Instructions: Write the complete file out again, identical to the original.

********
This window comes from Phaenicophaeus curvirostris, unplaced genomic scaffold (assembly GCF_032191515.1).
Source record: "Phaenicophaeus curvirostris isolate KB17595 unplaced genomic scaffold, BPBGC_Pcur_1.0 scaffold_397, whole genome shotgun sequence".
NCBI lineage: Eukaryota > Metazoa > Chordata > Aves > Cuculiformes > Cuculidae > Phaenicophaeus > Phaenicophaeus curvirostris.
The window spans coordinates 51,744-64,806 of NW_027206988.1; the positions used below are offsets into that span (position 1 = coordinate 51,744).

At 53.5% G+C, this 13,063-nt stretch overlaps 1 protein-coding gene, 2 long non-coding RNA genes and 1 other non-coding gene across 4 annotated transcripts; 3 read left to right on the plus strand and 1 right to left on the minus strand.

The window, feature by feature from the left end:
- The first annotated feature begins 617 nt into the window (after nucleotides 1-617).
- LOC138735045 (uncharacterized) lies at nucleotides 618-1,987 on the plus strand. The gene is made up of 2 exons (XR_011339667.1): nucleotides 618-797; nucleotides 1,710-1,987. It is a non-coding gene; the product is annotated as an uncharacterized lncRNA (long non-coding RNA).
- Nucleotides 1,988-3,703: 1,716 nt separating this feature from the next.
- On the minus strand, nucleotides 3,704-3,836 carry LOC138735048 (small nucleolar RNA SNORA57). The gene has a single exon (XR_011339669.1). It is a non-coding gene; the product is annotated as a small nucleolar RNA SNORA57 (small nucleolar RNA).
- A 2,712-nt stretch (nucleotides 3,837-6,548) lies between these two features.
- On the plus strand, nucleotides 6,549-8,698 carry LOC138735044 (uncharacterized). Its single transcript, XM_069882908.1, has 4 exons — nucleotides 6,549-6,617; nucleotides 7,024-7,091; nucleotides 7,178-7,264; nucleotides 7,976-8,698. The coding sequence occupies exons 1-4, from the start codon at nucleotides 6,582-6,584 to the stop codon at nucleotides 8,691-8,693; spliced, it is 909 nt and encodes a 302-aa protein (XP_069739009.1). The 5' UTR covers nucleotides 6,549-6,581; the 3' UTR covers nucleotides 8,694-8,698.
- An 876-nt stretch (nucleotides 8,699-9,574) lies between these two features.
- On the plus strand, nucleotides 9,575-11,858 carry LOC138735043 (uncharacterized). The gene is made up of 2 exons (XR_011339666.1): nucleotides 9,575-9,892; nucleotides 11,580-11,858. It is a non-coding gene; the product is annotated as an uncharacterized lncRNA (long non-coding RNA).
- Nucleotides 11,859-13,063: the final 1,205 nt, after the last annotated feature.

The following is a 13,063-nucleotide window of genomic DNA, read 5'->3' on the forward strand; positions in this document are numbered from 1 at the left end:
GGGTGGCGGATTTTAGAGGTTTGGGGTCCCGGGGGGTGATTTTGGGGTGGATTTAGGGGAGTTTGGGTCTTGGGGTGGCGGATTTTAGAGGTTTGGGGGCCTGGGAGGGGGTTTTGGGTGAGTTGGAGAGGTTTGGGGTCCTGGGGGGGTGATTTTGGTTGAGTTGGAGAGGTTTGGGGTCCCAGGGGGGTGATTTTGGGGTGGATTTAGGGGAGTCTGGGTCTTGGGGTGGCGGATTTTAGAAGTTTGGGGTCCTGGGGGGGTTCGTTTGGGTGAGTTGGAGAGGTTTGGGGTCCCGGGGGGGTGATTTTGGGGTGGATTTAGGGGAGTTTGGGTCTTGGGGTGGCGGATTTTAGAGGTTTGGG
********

This window comes from Phaenicophaeus curvirostris, unplaced genomic scaffold (assembly GCF_032191515.1).
Source record: "Phaenicophaeus curvirostris isolate KB17595 unplaced genomic scaffold, BPBGC_Pcur_1.0 scaffold_397, whole genome shotgun sequence".
NCBI lineage: Eukaryota > Metazoa > Chordata > Aves > Cuculiformes > Cuculidae > Phaenicophaeus > Phaenicophaeus curvirostris.
The window spans coordinates 51,744-64,806 of NW_027206988.1; the positions used below are offsets into that span (position 1 = coordinate 51,744).

At 53.5% G+C, this 13,063-nt stretch overlaps 1 protein-coding gene, 2 long non-coding RNA genes and 1 other non-coding gene across 4 annotated transcripts; 3 read left to right on the plus strand and 1 right to left on the minus strand.

The window, feature by feature from the left end:
- The first annotated feature begins 617 nt into the window (after nucleotides 1-617).
- LOC138735045 (uncharacterized) lies at nucleotides 618-1,987 on the plus strand. The gene is made up of 2 exons (XR_011339667.1): nucleotides 618-797; nucleotides 1,710-1,987. It is a non-coding gene; the product is annotated as an uncharacterized lncRNA (long non-coding RNA).
- Nucleotides 1,988-3,703: 1,716 nt separating this feature from the next.
- On the minus strand, nucleotides 3,704-3,836 carry LOC138735048 (small nucleolar RNA SNORA57). The gene has a single exon (XR_011339669.1). It is a non-coding gene; the product is annotated as a small nucleolar RNA SNORA57 (small nucleolar RNA).
- A 2,712-nt stretch (nucleotides 3,837-6,548) lies between these two features.
- On the plus strand, nucleotides 6,549-8,698 carry LOC138735044 (uncharacterized). Its single transcript, XM_069882908.1, has 4 exons — nucleotides 6,549-6,617; nucleotides 7,024-7,091; nucleotides 7,178-7,264; nucleotides 7,976-8,698. The coding sequence occupies exons 1-4, from the start codon at nucleotides 6,582-6,584 to the stop codon at nucleotides 8,691-8,693; spliced, it is 909 nt and encodes a 302-aa protein (XP_069739009.1). The 5' UTR covers nucleotides 6,549-6,581; the 3' UTR covers nucleotides 8,694-8,698.
- An 876-nt stretch (nucleotides 8,699-9,574) lies between these two features.
- On the plus strand, nucleotides 9,575-11,858 carry LOC138735043 (uncharacterized). The gene is made up of 2 exons (XR_011339666.1): nucleotides 9,575-9,892; nucleotides 11,580-11,858. It is a non-coding gene; the product is annotated as an uncharacterized lncRNA (long non-coding RNA).
- Nucleotides 11,859-13,063: the final 1,205 nt, after the last annotated feature.

The following is a 13,063-nucleotide window of genomic DNA, read 5'->3' on the forward strand; positions in this document are numbered from 1 at the left end:
GGGTGGCGGATTTTAGAGGTTTGGGGTCCCGGGGGGTGATTTTGGGGTGGATTTAGGGGAGTTTGGGTCTTGGGGTGGCGGATTTTAGAGGTTTGGGGGCCTGGGAGGGGGTTTTGGGTGAGTTGGAGAGGTTTGGGGTCCTGGGGGGGTGATTTTGGTTGAGTTGGAGAGGTTTGGGGTCCCAGGGGGGTGATTTTGGGGTGGATTTAGGGGAGTCTGGGTCTTGGGGTGGCGGATTTTAGAAGTTTGGGGTCCTGGGGGGGTTCGTTTGGGTGAGTTGGAGAGGTTTGGGGTCCCGGGGGGGTGATTTTGGGGTGGATTTAGGGGAGTTTGGGTCTTGGGGTGGCGGATTTTAGAGGTTTGGG